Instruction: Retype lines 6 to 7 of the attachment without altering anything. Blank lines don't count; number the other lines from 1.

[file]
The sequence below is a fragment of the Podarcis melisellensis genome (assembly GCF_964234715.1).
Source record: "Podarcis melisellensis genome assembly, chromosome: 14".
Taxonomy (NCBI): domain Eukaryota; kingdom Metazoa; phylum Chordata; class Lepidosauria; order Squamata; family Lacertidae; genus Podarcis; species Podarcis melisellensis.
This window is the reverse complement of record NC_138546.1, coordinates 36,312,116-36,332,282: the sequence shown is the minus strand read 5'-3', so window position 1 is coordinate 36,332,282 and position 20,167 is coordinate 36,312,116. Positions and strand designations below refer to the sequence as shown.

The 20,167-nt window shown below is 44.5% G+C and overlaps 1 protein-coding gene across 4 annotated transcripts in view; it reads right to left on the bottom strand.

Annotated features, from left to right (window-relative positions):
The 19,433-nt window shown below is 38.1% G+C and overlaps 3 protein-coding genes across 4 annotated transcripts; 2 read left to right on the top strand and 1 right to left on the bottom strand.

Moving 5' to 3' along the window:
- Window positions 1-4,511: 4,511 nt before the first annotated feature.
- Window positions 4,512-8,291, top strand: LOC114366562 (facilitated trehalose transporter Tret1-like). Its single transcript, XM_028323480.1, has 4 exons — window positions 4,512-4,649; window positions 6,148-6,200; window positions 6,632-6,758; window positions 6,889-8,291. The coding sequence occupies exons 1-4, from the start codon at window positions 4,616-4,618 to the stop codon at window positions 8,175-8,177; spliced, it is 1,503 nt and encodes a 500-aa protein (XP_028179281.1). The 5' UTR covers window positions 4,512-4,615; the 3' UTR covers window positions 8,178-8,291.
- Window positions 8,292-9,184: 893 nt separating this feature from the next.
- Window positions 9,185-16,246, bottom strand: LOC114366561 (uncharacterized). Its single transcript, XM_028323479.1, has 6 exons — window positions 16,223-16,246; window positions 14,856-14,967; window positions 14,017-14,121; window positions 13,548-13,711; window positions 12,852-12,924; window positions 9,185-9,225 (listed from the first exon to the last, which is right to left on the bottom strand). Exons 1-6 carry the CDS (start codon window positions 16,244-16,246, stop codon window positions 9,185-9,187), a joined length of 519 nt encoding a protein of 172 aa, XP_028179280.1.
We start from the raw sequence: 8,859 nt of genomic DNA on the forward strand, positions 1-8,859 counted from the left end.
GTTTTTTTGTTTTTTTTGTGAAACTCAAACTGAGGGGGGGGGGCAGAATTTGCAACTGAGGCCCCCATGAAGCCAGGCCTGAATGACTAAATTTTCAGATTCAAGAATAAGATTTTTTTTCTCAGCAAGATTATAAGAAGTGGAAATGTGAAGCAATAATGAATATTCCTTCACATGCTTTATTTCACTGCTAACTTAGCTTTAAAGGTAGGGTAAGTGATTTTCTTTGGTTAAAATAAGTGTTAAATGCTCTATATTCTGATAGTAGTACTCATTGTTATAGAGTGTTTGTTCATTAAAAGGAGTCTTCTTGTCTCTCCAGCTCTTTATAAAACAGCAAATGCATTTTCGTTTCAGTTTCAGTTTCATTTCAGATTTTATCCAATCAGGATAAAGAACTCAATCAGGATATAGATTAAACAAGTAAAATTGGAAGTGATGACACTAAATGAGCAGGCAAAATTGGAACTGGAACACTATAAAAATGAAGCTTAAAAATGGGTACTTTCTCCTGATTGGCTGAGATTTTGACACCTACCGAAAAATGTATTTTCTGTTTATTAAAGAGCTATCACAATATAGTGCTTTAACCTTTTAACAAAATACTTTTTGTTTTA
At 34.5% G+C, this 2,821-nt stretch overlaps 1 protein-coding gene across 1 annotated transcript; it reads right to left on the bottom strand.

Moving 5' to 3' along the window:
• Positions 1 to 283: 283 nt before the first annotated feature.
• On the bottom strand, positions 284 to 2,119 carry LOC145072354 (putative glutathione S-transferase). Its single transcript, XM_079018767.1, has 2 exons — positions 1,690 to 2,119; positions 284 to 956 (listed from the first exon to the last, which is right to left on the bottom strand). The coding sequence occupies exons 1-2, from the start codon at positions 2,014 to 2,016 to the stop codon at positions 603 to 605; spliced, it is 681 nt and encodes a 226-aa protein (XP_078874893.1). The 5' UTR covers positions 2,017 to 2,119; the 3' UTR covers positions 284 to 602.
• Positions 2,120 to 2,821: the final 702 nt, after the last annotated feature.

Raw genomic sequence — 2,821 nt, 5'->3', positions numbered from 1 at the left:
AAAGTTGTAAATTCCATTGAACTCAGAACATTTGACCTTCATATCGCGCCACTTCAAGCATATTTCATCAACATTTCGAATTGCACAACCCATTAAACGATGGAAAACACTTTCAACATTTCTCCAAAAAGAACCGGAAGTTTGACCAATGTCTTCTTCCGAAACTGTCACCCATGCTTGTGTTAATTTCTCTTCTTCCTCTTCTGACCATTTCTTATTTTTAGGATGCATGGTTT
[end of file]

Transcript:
Annotated features, from left to right (window-relative positions):
The 19,433-nt window shown below is 38.1% G+C and overlaps 3 protein-coding genes across 4 annotated transcripts; 2 read left to right on the top strand and 1 right to left on the bottom strand.